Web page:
In the days that followed, a total of five pills were swallowed each evening before Sana went to sleep. The number five seemed safe - not too little and not too much - all the while guaranteeing faster effects than just one pill a day. Sana would inhale excitedly at the prospect of being hair free by summertime, and exhale at the relief of not having to house constant worry.

By the end of the week, it was clear that a certain fogginess had descended over her. On Wednesday she had forgotten to pick up her lunchbox from the kitchen, and on Thursday she found it hard to finish a maths test she knew the answers to, distracted by a funny taste in her mouth. By the time Friday came around, she excused herself from participating in physical education. As the game of netball grew more intense before her, she sat on the sidelines under the shade of a tree, wondering why she could only think of her pillow. Suddenly, the ball came bouncing across, landing by her feet.

‘Oi!’ the others called ‘Throw it back!’ ‘Get it Sana!’

Wasn’t she getting up? Wasn’t she throwing it back? Why were they still shouting incessantly? She saw the ball, but then she saw another one and wondered why there were suddenly two.

Double vision bordered on triple, and then her legs began to tremble. Her stomach suddenly felt like it was being eaten from the inside, full of a knot that was becoming increasingly dense, shifting like a jack in the box, raveling and unraveling hysterically. Oscillating with such intensity that it could launch off its spring at any moment. She wondered if Nasreen’s baby had somehow manifested itself into her own stomach, and as she slid her hand under her shirt everything seemed to give way, folding into darkness.

After two days in the hospital, Sana found herself curled up in the backseat of the car with a forcibly emptied stomach, flowers, cards, and short prickly regrowth on her legs. A foil balloon had begun to lose air, reading GET WE SON in it’s crumbled state. Nasreen had never taken any of the pills herself, and it was discovered she had been stealing stock from Ready Pharmacy where her cousin worked. Sana’s parents described it as reckless behaviour, and Sana wondered if she should hate her.

A steady stream of visitors began to arrive at the house. Sana’s dad led the uncles straight to the drawing room to discuss politics, and they passed by her as if she were not there. Overcompensating aunties gathered in the living area, handing her mother trays of homemade chicken karahi and biryani. They took turns to hover around her, holding her slight face in their dry hands, whispering prayers. Once the prayers were complete, each set of puckered lips would blow a quick blast of warm stale air onto her forehead- so that the prayers would take effect- they explained. Sana wondered if prayers said in a mostly foreign language would go unheeded. Each prayer was followed by an observation.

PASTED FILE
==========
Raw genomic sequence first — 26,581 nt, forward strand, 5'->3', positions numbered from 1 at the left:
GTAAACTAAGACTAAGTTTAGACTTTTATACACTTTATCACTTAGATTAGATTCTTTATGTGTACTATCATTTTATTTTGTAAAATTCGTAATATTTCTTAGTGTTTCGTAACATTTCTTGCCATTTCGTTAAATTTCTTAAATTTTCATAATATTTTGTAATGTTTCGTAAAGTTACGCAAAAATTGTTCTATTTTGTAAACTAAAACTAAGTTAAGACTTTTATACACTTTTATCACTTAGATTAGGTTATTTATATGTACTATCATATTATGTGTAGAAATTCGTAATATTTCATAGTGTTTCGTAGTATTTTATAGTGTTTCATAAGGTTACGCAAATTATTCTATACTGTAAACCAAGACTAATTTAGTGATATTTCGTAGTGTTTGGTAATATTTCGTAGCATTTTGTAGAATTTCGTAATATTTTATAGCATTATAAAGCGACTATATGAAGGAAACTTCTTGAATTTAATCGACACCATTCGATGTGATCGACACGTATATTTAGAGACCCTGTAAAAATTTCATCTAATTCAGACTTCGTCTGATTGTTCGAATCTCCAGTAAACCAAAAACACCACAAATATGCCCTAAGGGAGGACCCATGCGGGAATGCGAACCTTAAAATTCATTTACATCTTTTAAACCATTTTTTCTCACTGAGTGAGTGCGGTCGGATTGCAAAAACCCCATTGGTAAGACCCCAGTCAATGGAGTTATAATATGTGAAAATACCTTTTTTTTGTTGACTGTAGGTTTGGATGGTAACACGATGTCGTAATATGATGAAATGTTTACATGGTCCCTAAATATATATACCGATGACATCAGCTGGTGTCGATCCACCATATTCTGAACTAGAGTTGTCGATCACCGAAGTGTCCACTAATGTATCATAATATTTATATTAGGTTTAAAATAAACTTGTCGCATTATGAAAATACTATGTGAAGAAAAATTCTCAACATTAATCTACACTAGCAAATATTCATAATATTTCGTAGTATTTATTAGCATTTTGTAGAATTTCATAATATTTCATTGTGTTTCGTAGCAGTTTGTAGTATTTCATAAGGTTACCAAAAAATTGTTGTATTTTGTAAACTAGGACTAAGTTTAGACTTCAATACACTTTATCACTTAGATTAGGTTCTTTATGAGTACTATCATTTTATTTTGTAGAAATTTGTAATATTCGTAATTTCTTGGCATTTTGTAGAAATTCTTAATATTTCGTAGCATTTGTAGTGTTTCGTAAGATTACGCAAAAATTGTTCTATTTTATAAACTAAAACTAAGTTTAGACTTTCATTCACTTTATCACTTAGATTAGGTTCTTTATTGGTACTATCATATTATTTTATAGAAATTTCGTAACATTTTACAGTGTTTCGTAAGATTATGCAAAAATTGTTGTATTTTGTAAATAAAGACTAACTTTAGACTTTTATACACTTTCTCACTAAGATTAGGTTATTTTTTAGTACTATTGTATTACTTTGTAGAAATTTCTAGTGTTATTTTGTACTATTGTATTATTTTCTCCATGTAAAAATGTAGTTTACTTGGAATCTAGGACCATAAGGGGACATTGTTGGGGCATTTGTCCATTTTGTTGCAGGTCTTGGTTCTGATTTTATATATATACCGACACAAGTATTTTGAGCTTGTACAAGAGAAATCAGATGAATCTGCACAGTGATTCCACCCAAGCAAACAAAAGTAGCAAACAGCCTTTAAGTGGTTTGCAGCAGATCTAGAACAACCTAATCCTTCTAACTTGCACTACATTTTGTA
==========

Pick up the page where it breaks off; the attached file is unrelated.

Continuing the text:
Beechari (poor girl), her cheekbones look too sunken.’

‘Her eyes were sharp, now they are so dull! Haii, such a shame this thing.’

They spoke of her, not to her, and the only aunty who stayed silent was the one who’s lipstick wasn’t cracked. By dinner time they had all left, and Sana noticed that her parents seemed relieved too.

When it became hot enough for the local ice cream truck to be heard, Sana’s mother took out the lighter salwar kameez sets from the suitcase under the bed. She drew the blinds against the afternoon heat, and the house began to smell like icy poles and talcum powder. Every Saturday, Sana waited to see if Nasreen would return, but so far, she hadn’t. The other girls never spoke of the pills, and it was as if they had forgotten about everything.

Sana still wanted to know more and continued a hapless pursuit for information. Pressing her ears firmly against walls and closed doors, she would only ever manage to catch hold of muffled complaints. Her parents spoke with bated breath in a language she couldn’t keep up with. Whenever she asked about what the pills were, she noticed identical crease marks deepening in the space between their brows. Letting out a collective sigh, they’d ask her why it mattered. She wanted to say that of course it mattered. That the midsummer heat brought a lot along with it. Shorter skirts, party invitations, chests and tank tops, arms and legs, and hair, hair, always hair. 


Faiza Bokhari is an Australian currently living in Mumbai. With a Masters in Psychology, she has always been incurably obsessed with reading and creating stories. Her writing has appeared in places like e-Fiction India, Halfway Down the Stairs, Iris Lillian and Brilliant Flash Fiction. She has upcoming work appearing in Burnt Roti & The Brown Orient.

Cover photo by Phinehas Narra on Unsplash

The Test Drive

The Test Drive